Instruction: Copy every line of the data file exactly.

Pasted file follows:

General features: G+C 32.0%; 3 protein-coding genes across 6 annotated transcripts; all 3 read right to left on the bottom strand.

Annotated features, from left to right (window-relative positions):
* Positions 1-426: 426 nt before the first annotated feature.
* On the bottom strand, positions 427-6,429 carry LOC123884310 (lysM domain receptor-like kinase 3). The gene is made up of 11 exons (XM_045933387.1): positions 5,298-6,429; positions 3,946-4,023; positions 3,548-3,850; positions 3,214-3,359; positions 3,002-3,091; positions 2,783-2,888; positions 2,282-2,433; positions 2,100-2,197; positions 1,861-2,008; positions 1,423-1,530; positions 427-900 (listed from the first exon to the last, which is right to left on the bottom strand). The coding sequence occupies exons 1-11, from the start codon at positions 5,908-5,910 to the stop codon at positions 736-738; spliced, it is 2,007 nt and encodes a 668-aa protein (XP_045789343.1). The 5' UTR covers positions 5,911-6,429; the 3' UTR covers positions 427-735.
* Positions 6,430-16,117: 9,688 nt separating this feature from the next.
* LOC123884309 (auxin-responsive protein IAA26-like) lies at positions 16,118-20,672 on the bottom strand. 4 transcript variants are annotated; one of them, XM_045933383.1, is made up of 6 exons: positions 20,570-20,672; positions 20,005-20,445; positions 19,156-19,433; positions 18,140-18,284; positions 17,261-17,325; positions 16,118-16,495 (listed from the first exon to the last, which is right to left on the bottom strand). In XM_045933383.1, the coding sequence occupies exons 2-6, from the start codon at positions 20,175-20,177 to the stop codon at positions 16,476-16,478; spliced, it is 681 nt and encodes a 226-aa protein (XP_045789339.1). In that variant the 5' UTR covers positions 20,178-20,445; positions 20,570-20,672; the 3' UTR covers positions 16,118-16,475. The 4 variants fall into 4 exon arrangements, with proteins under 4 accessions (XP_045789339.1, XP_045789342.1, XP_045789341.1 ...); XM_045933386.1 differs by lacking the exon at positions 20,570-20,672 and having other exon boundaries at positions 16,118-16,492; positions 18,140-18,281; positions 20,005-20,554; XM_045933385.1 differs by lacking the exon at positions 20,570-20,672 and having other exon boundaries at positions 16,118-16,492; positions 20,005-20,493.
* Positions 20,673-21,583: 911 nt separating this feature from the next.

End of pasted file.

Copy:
General features: G+C 32.0%; 3 protein-coding genes across 6 annotated transcripts; all 3 read right to left on the bottom strand.

Annotated features, from left to right (window-relative positions):
* Positions 1-426: 426 nt before the first annotated feature.
* On the bottom strand, positions 427-6,429 carry LOC123884310 (lysM domain receptor-like kinase 3). The gene is made up of 11 exons (XM_045933387.1): positions 5,298-6,429; positions 3,946-4,023; positions 3,548-3,850; positions 3,214-3,359; positions 3,002-3,091; positions 2,783-2,888; positions 2,282-2,433; positions 2,100-2,197; positions 1,861-2,008; positions 1,423-1,530; positions 427-900 (listed from the first exon to the last, which is right to left on the bottom strand). The coding sequence occupies exons 1-11, from the start codon at positions 5,908-5,910 to the stop codon at positions 736-738; spliced, it is 2,007 nt and encodes a 668-aa protein (XP_045789343.1). The 5' UTR covers positions 5,911-6,429; the 3' UTR covers positions 427-735.
* Positions 6,430-16,117: 9,688 nt separating this feature from the next.
* LOC123884309 (auxin-responsive protein IAA26-like) lies at positions 16,118-20,672 on the bottom strand. 4 transcript variants are annotated; one of them, XM_045933383.1, is made up of 6 exons: positions 20,570-20,672; positions 20,005-20,445; positions 19,156-19,433; positions 18,140-18,284; positions 17,261-17,325; positions 16,118-16,495 (listed from the first exon to the last, which is right to left on the bottom strand). In XM_045933383.1, the coding sequence occupies exons 2-6, from the start codon at positions 20,175-20,177 to the stop codon at positions 16,476-16,478; spliced, it is 681 nt and encodes a 226-aa protein (XP_045789339.1). In that variant the 5' UTR covers positions 20,178-20,445; positions 20,570-20,672; the 3' UTR covers positions 16,118-16,475. The 4 variants fall into 4 exon arrangements, with proteins under 4 accessions (XP_045789339.1, XP_045789342.1, XP_045789341.1 ...); XM_045933386.1 differs by lacking the exon at positions 20,570-20,672 and having other exon boundaries at positions 16,118-16,492; positions 18,140-18,281; positions 20,005-20,554; XM_045933385.1 differs by lacking the exon at positions 20,570-20,672 and having other exon boundaries at positions 16,118-16,492; positions 20,005-20,493.
* Positions 20,673-21,583: 911 nt separating this feature from the next.